Almost Human, FOX
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A sci-fi cop show set in 2048 (which premiered in 2013). After 17 months in a coma following a disastrous mission in which his whole team was killed, Detective John Kennex (Karl Urban) returns to work. All police have android partners; most of them currently are assigned purely logical MX models, but Kennex... gets rid of the one that was assigned to him. So he's assigned a new partner, an older DRN model. That model had been decommissioned, after people started thinking of them as "crazy," for some reason. Unlike the MX models, DRNs were designed to be able to feel emotions, and think in potentially unexpected ways, just like humans. After a little while, Kennex begins to accept his new partner, "Dorian" (Michael Ealy), at least more than he would an MX. The two even become friendly, though they continue to (jokingly) nettle each other. Anyway, I must say, the idea of human detectives working with android partners isn't exactly novel... off the top of my head, I can think of Asimov's "Robot" novels, as well as a short-lived 1992 series called Mann & Machine. But this show's done fairly well.
Other characters include police captain Sandra Maldonado (Lili Taylor), intelligence analyst Detective Valerie Stahl (Minka Kelly), Detective Richard Paul, and a tech guy named Rudy Lom. Rudy's probably my favorite character, a socially awkward and nervous guy who's always funny, usually unintentionally, because he often can't stop himself from saying embarrassingly awkward things that aren't quite what he's trying to say. But he's friendly with Kennex and Dorian. Meanwhile, Detective Paul has a somewhat antagonistic relationship with Kennex. They really don't like each other, but in spite of often seeming like a jerk, Paul can be a good cop and a good guy. Sometimes. Detective Stahl is a genetically engineered person called a "Chrome," and apparently it's unusual for Chromes to become cops. Anyway, she's friendly with Kennex, and there are hints that a romantic relationship could potentially develop between them. Maybe.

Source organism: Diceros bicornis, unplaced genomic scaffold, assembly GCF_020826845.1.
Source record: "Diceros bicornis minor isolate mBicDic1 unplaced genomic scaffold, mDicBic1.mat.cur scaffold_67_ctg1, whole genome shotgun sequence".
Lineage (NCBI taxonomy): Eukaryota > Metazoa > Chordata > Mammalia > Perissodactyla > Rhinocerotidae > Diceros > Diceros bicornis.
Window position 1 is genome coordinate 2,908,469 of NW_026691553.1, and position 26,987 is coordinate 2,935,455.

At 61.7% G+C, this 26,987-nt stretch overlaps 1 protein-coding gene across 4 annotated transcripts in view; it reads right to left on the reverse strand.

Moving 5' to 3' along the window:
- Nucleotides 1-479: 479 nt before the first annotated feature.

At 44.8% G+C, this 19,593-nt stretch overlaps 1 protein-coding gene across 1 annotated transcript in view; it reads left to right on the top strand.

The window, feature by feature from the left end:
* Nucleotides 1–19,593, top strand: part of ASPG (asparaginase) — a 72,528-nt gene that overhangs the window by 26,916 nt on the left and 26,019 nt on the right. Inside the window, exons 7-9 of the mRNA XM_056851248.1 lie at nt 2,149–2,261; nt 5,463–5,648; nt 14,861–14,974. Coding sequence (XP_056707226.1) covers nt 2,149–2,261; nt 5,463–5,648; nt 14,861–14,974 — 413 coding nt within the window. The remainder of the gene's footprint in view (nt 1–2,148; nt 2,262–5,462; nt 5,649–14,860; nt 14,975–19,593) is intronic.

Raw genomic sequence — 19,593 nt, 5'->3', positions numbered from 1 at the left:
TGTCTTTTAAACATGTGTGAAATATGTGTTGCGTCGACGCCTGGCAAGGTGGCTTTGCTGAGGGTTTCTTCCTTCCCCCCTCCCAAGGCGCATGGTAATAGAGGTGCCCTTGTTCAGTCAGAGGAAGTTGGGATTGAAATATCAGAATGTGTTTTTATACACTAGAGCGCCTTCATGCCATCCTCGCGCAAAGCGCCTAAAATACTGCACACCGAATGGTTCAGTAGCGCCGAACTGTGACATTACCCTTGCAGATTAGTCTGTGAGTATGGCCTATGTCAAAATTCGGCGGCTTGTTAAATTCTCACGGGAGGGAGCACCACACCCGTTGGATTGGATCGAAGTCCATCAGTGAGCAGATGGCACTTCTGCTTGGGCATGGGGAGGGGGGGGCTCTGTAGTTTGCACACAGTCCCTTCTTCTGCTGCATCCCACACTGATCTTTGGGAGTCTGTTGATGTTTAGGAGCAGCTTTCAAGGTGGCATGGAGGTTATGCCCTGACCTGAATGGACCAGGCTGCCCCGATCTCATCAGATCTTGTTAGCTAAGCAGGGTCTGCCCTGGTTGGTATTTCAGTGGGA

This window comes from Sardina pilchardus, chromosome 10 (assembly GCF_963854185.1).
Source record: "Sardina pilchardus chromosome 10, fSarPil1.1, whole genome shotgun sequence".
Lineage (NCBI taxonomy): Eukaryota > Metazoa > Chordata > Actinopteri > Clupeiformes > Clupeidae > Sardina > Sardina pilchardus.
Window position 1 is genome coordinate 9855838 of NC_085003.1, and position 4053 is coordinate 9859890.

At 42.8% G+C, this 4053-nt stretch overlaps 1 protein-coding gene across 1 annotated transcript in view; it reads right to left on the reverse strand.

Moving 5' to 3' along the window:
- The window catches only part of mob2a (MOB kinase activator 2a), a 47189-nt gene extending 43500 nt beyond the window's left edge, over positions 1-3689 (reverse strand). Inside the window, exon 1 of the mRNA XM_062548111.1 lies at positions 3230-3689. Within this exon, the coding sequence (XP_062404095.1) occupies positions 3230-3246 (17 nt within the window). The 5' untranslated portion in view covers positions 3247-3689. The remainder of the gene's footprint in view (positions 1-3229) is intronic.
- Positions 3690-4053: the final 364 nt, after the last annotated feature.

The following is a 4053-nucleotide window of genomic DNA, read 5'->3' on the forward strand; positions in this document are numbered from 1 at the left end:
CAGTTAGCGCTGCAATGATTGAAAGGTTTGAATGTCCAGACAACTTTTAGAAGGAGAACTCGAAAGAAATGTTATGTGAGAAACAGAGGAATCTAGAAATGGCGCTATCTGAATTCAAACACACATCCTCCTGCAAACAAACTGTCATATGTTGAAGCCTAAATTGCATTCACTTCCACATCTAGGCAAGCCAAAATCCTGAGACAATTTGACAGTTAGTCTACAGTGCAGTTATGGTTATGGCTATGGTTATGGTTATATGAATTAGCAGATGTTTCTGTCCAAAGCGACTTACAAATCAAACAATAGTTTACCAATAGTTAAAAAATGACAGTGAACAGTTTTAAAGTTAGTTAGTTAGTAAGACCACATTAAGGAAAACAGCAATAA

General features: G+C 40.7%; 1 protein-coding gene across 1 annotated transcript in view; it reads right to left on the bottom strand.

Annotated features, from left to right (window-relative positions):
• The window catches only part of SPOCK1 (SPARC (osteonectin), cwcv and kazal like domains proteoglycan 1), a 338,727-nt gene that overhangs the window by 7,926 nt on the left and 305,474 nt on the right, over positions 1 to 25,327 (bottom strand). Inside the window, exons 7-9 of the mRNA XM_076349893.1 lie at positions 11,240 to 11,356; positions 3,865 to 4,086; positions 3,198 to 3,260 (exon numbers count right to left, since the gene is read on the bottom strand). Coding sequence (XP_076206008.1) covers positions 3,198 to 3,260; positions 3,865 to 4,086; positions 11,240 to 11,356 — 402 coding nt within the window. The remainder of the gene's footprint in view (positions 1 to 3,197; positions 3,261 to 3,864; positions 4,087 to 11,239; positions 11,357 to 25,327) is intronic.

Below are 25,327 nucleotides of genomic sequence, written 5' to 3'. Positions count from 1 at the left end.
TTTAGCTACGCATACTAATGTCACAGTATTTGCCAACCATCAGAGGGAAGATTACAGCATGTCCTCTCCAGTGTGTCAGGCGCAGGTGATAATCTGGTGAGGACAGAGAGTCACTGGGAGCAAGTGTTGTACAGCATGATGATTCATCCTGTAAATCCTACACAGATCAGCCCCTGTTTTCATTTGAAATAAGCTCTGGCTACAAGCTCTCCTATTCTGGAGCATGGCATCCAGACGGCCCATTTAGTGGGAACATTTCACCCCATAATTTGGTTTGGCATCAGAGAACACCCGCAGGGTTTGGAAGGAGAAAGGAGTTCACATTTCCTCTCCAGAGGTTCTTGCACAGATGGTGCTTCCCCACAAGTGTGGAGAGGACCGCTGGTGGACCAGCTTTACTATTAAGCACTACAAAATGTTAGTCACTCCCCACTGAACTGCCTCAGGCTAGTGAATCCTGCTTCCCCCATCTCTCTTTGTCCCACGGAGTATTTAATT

The show is both episodic and serial in nature, with some slowly developing plotlines and over-arching mysteries and character development. Apparently the first season's episodes aired out of order, somewhat, which messed with the serial nature a bit. But it's not too disconcerting. Aside from that, the individual episodes featured reasonably interesting cases and interesting new technologies. So I think the show works fairly well as both science fiction and a cop show. The actors all do a good job, and there's good character interaction, and a nice mix of drama and humor. By the end of the season, it didn't seem like any of the major mysteries had been resolved, so I really hoped it would get a second season. But it didn't, and that's a damn shame.